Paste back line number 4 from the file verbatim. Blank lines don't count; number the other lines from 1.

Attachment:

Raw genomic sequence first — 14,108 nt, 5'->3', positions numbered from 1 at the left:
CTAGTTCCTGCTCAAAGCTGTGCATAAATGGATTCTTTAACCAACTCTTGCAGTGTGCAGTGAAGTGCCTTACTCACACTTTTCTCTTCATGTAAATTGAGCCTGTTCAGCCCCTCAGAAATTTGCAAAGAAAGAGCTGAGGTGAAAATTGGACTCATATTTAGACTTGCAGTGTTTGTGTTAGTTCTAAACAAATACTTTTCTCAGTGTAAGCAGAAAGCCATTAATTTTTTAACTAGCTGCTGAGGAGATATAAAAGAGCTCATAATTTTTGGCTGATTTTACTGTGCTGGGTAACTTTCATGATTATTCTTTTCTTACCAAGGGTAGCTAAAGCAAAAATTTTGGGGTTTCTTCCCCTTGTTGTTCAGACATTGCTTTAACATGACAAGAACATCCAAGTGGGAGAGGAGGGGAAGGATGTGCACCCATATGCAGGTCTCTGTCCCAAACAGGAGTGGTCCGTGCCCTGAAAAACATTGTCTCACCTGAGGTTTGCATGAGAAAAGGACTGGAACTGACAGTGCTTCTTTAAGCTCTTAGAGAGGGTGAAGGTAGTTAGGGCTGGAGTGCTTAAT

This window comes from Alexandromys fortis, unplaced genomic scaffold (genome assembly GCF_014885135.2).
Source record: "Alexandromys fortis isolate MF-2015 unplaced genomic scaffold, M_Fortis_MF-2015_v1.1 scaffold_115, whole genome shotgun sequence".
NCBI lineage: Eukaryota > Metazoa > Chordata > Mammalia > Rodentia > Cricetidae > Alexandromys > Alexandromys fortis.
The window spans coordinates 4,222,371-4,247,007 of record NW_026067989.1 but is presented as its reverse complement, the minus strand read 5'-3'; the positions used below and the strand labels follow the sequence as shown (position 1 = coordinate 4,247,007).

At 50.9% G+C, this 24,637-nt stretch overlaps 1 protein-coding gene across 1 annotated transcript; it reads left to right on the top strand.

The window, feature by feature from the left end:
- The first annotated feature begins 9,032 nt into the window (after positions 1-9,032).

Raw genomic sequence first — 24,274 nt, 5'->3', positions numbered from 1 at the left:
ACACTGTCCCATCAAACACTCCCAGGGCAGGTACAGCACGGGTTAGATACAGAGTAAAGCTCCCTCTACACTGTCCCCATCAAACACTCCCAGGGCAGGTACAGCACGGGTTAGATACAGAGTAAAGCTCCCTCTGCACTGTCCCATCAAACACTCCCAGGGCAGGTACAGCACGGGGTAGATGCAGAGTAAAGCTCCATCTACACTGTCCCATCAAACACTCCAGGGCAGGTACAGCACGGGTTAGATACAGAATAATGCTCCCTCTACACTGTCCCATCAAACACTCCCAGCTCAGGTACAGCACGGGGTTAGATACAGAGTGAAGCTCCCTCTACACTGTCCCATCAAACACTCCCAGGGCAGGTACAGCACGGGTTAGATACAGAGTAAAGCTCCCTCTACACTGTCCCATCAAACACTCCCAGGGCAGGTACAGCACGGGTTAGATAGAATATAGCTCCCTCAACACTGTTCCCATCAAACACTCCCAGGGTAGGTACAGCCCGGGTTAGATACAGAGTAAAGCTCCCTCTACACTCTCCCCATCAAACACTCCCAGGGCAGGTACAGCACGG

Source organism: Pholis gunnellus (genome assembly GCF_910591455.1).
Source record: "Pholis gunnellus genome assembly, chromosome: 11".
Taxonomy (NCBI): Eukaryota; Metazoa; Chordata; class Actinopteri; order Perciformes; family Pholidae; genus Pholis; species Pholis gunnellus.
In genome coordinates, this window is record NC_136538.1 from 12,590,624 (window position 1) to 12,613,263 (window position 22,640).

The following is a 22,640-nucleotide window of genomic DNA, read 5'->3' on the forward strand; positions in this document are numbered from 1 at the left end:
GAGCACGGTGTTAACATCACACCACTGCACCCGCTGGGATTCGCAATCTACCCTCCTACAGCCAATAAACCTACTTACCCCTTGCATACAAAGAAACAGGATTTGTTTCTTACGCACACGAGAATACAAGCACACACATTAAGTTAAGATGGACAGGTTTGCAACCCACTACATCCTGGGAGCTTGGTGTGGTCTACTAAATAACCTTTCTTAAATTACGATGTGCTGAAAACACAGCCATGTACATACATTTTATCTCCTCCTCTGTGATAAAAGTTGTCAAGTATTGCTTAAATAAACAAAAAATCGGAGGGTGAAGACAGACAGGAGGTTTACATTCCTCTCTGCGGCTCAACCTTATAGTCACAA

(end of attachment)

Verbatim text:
Source record: "Alexandromys fortis isolate MF-2015 unplaced genomic scaffold, M_Fortis_MF-2015_v1.1 scaffold_115, whole genome shotgun sequence".